Running can be an exhilarating workout: filling your lungs with fresh air, pumping your legs along the terrain and allowing feel-good endorphins to course through your body. However, your runner’s high might be offset by legs that feel tired, painful or weak. If you’re experiencing leg fatigue while running, you could be pushing yourself too hard, running too long or wearing inappropriate footwear.
Ambiguity of Fatigue
Part of the challenge in addressing causes for leg fatigue lies in the ambiguity of the experience, according to Exercise is Medicine.org. Fatigue might be accompanied by cramping, pain, aches or weakness. If you’re experiencing intermittent leg fatigue while you’re running, try noting the conditions when it occurs. This can help you isolate the problem; for example, perhaps you experience leg fatigue while running sprint intervals or only after very long distances. You could become more tired when running on sandy trails compared to synthetic tracks, according to Kean University. Not being properly hydrated could also make you feel more tired.
Genetics and Lactate Levels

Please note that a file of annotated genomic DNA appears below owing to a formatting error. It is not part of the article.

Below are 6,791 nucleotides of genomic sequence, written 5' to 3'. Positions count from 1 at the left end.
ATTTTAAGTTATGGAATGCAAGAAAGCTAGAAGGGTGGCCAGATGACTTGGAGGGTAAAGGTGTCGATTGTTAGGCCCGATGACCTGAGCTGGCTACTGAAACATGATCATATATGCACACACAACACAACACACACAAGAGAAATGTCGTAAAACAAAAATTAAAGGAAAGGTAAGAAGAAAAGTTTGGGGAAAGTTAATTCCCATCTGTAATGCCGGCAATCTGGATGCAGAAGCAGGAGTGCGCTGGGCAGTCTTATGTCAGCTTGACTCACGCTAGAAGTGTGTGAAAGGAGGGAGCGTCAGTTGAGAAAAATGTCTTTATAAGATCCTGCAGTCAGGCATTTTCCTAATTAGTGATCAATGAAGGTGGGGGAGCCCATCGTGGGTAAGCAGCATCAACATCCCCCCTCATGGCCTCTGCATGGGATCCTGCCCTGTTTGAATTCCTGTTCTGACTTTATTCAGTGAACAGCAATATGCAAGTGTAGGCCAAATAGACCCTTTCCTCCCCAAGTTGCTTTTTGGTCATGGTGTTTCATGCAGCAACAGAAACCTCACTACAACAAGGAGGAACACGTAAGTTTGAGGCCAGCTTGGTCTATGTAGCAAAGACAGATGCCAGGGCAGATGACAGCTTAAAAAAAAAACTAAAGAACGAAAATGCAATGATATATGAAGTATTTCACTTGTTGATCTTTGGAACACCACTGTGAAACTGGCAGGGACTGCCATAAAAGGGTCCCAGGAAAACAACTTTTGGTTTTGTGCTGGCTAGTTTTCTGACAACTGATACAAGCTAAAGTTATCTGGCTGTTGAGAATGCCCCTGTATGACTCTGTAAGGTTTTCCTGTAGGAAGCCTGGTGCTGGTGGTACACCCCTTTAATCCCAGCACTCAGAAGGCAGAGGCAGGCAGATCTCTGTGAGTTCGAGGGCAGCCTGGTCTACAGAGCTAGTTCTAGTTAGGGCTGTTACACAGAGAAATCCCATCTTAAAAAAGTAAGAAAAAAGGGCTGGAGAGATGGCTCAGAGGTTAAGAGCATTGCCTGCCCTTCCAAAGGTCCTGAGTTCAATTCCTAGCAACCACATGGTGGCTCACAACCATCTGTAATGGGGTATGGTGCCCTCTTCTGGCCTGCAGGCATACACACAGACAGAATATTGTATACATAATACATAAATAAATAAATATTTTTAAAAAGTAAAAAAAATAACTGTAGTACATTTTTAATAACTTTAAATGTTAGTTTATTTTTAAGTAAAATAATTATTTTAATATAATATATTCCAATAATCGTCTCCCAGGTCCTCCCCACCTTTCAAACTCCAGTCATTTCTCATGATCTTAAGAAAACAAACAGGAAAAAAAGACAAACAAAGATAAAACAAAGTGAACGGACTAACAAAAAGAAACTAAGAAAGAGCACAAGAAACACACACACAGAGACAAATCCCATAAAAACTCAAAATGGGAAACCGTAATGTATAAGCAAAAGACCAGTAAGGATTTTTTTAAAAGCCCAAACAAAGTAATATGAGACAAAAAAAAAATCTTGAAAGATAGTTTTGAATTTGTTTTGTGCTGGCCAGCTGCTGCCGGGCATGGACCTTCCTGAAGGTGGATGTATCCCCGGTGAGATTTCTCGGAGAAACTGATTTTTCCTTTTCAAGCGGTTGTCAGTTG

Your endurance level is partly genetic, according to IDEA Fit. Some individuals can run longer distances because their bodies’ lactate levels remain relatively stable during exercise. Lactate levels relate to your body’s composition of mitochondria with regard to size, shape and enzyme levels. When mitochondria levels increase, respiration improves and your endurance levels boost. If your body doesn’t have a genetic composition resembling those of high-performance athletes, fatigue could set in earlier and your legs will feel tired.
You might experience leg fatigue because of incorrect posture or technique while running. Running in a straight line and at a constant speed tends to be more efficient compared with running erratically or at various speeds, according to Kean University. Slick running shoes, or shoes that don’t have adequate tread, could negatively impact your ability to strike the ground efficiently, resulting in lost momentum and creating the potential for fatigue. Lowering your center of gravity while running could increase your balance and power, making it easier to run without becoming fatigued.
More Serious Complications
If you experience persistent leg fatigue while running that doesn’t seem to be associated with appropriate gear or overtraining, something more serious could be occurring, according to Exercise is Medicine.org. Muscular issues, circulation issues or spinal issues could be contributing to fatigue. Vein issues, for example, are often accompanied by a heavy feeling in your legs. Experiencing weakness or pain in your hip, thigh or buttock might indicate spinal problems. If chronic leg fatigue while running seems to be a problem, consult with your doctor.